Wednesday, December 22, 2010

Sometimes a plain paper backdrop and a couple of lights are all you need. Plus a good model.

Monday, October 18, 2010

I found this image in the archives while looking for something else. It's just meant to look like the 1950s. It's actually from about 2005.

Wednesday, October 13, 2010

A shoot with a model I've shot with before, but it's been a while. All natural light. With low light coming through a window, it can be a challenge to put some light behind the model. A mirror can work better than a reflector.

Wednesday, September 8, 2010

From another shoot with a 40+ model. I'm starting to think that I'm using the coffee cup prop too often.

Saturday, August 7, 2010

A long exposure in the early evening. This model had to sit still for about two minutes. That is something that is easier to do when you have a comfortable chair.

Friday, July 23, 2010

This a photo of adult film star Amy Ried. I've done fine art (whatever that means) style shoots with popular adult stars so their fans can have socially acceptable photos of their favorite porn stars on their walls.
The model at the right skinned her knee the day before the shoot. She asked me not to touch it up in at least one photo because she said that it is part of her personality to have scrapes like this.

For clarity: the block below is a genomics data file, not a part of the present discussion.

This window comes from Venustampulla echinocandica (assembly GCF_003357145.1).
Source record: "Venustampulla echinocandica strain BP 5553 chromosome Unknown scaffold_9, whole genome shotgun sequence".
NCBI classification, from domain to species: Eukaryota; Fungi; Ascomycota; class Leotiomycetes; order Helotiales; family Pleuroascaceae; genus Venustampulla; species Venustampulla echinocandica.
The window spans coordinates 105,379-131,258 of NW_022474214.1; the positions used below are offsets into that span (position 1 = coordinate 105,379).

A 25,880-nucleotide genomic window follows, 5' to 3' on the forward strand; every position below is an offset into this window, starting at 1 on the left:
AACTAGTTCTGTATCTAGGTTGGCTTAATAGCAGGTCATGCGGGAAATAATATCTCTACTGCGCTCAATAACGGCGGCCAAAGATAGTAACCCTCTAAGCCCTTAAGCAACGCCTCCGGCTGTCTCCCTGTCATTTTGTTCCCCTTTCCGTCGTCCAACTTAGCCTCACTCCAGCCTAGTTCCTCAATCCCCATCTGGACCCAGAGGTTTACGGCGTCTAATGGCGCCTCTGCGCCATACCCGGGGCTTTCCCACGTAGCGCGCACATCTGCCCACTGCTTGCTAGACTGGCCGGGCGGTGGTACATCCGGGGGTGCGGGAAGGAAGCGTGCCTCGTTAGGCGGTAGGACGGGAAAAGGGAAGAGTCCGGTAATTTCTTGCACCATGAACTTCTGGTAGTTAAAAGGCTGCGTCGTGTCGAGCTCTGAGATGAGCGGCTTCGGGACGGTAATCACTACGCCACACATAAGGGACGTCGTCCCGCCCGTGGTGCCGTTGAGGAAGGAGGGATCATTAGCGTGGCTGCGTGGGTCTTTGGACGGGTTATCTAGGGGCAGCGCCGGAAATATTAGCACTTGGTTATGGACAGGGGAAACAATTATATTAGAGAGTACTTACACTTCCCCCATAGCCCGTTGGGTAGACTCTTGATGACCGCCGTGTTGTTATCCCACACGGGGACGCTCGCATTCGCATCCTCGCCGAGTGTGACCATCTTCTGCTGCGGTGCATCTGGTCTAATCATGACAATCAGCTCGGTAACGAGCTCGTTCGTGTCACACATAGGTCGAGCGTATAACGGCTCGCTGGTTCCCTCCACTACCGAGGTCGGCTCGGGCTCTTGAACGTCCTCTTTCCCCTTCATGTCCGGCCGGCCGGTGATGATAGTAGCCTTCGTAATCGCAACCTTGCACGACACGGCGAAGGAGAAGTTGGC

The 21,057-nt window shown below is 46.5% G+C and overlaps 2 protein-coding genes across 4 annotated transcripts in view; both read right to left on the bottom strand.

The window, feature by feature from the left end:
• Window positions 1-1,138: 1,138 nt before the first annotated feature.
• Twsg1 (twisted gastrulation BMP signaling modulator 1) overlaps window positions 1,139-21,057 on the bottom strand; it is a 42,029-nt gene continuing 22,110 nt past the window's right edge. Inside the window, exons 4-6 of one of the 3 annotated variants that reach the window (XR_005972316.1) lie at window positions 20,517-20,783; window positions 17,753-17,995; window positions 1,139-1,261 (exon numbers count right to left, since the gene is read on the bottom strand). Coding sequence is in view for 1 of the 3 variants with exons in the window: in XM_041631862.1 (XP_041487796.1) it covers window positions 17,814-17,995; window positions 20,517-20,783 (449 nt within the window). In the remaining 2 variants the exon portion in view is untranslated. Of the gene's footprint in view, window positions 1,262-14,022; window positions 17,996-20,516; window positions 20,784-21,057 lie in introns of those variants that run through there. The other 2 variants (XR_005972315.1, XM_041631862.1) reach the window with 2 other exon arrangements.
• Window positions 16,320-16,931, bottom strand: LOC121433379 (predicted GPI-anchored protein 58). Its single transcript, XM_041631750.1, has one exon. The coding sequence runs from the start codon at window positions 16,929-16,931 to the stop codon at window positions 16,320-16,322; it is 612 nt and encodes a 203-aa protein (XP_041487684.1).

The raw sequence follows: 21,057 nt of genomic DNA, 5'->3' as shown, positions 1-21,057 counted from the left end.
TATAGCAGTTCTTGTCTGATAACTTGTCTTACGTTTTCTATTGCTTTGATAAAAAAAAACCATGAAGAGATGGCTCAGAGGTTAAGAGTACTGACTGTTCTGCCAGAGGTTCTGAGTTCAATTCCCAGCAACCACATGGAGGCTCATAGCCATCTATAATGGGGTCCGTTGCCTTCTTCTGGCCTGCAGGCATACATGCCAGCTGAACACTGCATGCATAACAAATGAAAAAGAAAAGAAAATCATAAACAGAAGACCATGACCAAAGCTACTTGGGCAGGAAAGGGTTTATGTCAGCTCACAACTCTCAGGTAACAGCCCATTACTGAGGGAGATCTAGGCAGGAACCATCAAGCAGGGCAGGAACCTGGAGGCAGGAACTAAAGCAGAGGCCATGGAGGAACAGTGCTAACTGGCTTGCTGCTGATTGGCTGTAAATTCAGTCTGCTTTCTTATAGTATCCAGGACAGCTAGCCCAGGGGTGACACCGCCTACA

Robes have been one of my favorite props lately.

Thursday, July 22, 2010

More studies in droplets and texture contrasts.

Thursday, June 3, 2010

I don't usually recreate famous photos, but this is an exception. The model wanted a photo of herself similar to a photo created by fashion photography icon Horst -

Horst Photo

The Horst photo didn't have the handcuffs however.

Sunday, April 25, 2010

I will sometimes use a coffee cup or a telephone as a prop. When I'm feeling real creative, I use them both.
I'm often asked why I don't have more (or any) photos of male models posted.

Here's one (he is right there behind this female model).

Friday, April 2, 2010

This model is a Betty Page fan (who isn't?). She had her hair done Betty Page style and brought a guy willing to do the fake BDSM scenarios.

No models were harmed doing this set (the paramedics said he was going to be fine).

Wednesday, March 17, 2010

This was a good day for the people that live across the park from our window.
A fairly simple set up. You need two softboxes (light modifiers), some body oil and a model willing to pose. Stand your model in between the softboxes, push the shutter button et voila! art!

Monday, March 15, 2010

Another photo with the nudity missing. I promise that she was nude when I took the photo.

Not every photo on this blog is a naken bild (nude pictures in Swedish). I liked the texture of the silk slip the model is wearing.

Wednesday, March 3, 2010

Another nude, but not nude image. I've sold a few large prints of this photo - it's one of those "safe" images that people can put on their walls.
This was a real simple composition. The 1920s building had wrought iron works on the window and it cast an interesting pattern on the floor. Be sure that you vacuum before posing models in this way.

Thursday, February 25, 2010

This photo was done to advertise a day spa. The model spend two hours getting a massage - I don't think it was the most difficult job she ever had to do.